Well, yesterday the Masachusetts legislature met in a Constitutional Convention to discuss various proposed amendments to the state’s Constitution. At the bottom of the agenda was the issue of gay marriage. Opponents had drafted an amendment forbidding it, collected more than enough signatures, and submitted it, all according to the law.
Now, this was hardly the first time they had done this. In prior sessions, the legislature had taken a brief look at the matter, then promptly tossed it in the circular file. (That’s right, in Massachusetts the people have no direct access to amending their Constitution. Everything has to go through the legislature, and they can freely ignore whatever the people want.) This year, though, with all the heat and fury over the issue, they realized they could not so readily flip the bird to the people to whom they have to pretend are important once every two years, when they stand for election.
Naturally, a lot of people are furious. The Boston Herald let the cowards of Beacon Hill have it with both barrels. Even the Boston Globe (owned by the New York Times, and whose mottos seems to be “all gay marriage, all the time”) slammed the move, saying that the learned solons should have just killed it outright. They did give them slight credit for not simply letting the matter die quietly, as they have in the past, but touted the delay as “time for productive debate” and “educating” people on the issue, quietly glossing over the amazingly fortuitous timing of placing the vote two days after the election — which means those who do vote on it will have almost two years before having to face the voters and explain their actions.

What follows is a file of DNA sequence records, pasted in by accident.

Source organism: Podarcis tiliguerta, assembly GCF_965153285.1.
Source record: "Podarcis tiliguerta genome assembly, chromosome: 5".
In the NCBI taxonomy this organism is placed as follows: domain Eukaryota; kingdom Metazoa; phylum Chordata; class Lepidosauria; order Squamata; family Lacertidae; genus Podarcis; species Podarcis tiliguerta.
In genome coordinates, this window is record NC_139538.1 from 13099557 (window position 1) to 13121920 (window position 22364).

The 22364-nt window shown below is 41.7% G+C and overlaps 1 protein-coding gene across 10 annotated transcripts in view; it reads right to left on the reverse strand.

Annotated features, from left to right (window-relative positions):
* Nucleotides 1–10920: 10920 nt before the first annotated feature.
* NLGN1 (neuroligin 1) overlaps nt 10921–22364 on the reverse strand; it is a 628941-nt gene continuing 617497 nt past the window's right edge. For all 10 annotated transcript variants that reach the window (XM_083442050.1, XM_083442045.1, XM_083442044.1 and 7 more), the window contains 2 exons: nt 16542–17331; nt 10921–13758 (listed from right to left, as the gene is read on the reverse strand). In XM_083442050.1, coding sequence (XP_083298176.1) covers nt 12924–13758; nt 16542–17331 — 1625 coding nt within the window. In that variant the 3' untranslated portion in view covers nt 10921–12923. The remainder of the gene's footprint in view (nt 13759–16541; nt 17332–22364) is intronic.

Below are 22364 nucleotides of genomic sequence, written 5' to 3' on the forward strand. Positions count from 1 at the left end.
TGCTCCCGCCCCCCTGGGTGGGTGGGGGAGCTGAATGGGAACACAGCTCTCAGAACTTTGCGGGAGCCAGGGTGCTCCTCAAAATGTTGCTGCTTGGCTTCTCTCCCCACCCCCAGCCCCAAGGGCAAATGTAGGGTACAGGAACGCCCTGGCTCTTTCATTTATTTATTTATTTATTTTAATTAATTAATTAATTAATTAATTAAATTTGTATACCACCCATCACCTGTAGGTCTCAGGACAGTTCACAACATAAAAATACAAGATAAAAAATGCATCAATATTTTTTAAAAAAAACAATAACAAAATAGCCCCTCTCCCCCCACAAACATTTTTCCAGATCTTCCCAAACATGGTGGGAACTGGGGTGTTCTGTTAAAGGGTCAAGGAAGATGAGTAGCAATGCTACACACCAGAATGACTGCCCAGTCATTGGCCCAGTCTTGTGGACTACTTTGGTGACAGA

There seem to be a few rules that govern Massachusetts politics: Don’t take the high road if the low road is easier. Don’t ever espouse principle over expediency. Don’t do the right thing if it might annoy someone. Don’t do today what you can put off until tomorrow — unless you can push it off even longer, or scrap it entirely.
And above all, don’t bother listening to the people. They’ll forget whatever you do today by the time election day rolls around again.
Sadly, these rules seem to hold very, very true.
Massachusetts likes to refer to itself as “the cradle of liberty,” citing its key role in the American revolution. It’s a fit metaphor. Unfortunately, Liberty has grown up and left the crib, leaving only a smelly, befouled diaper behind.